The trouble with racing to the bottom is that there's nowhere to go once you get there. But such a quandary won't slow the fall for Dell, which just went private (ending its 25-year run as a publicly traded company).
Consider this. The premium-priced innovative leader in an industry must innovate relentlessly to stay ahead of the competition. There are large financial rewards for innovations that customers and consumers value and will pay more for.
On the other hand, the low-cost leader must relentlessly cut costs to stay ahead of its competition. The rewards for cost cutting are an ability to charge ever-lower prices. Since the price of everything eventually gets competed down to its marginal cost, those ever-lower prices are highly correlated with ever-lower profits and ultimately a complete destruction of value for the cost-cutters.
Dell has had a good run finding ways to manufacture computers at ever-lower costs. But that game is over. Instead of buying the latest personal computer, customers are making-do with the perfectly adequate computer they already have and putting their discretionary cash into tablets and other mobile devices.
What's Next for Dell?
Dell needs a new game. That game could be selling the firm to another low-cost supplier in China or somewhere else so they can race to the bottom together. That game could be applying their manufacturing and distribution expertise to a new, related industry. That game could be something else entirely. But Dell's current game is played out.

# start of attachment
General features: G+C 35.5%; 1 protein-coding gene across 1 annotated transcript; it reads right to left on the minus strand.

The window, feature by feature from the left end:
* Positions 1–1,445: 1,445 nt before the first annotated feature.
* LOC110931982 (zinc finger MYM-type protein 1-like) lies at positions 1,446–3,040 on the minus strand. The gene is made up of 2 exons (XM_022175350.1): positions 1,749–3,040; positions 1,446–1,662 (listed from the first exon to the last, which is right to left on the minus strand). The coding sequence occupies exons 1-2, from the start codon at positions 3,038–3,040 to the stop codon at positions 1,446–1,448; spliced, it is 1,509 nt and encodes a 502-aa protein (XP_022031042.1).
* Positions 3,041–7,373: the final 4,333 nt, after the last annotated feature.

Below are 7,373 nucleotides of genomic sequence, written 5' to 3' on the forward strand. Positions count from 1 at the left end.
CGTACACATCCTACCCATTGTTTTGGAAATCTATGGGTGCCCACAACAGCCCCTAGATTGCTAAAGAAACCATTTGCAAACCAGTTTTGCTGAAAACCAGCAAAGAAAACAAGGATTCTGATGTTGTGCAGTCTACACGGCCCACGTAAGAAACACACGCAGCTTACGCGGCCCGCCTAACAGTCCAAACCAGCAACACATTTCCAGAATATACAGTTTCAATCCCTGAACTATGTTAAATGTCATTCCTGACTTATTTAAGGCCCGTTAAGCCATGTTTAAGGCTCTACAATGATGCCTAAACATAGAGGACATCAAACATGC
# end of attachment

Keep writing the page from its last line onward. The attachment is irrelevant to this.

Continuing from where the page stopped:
As is the old Michael Dell. Don't get me wrong, he has done amazing things amazing well. His is a great American success story. But as Einstein said, "We cannot solve our problems with the same thinking we used when we created them." Dell needs new thinking.
Clearly, there were some that thought that new thinking should come packaged with a new leader. Now that that's not happening, Michael Dell must find a way to hit a re-start button on his own thinking. The hope is that the trauma he put the company through over the last year or so will be enough to make him realize that. If so, there's a chance Dell can find a new way to play in a new game. If not, we should expect to see the company he spent years building crash, burn and disappear.
George Bradt is the founder and managing director of PrimeGenesis executive onboarding, specializing in working with newly hired executives, and co-author of five books including "First-Time Leader: Foundational Tools for Inspiring and Enabling Your New Team" (February 2014)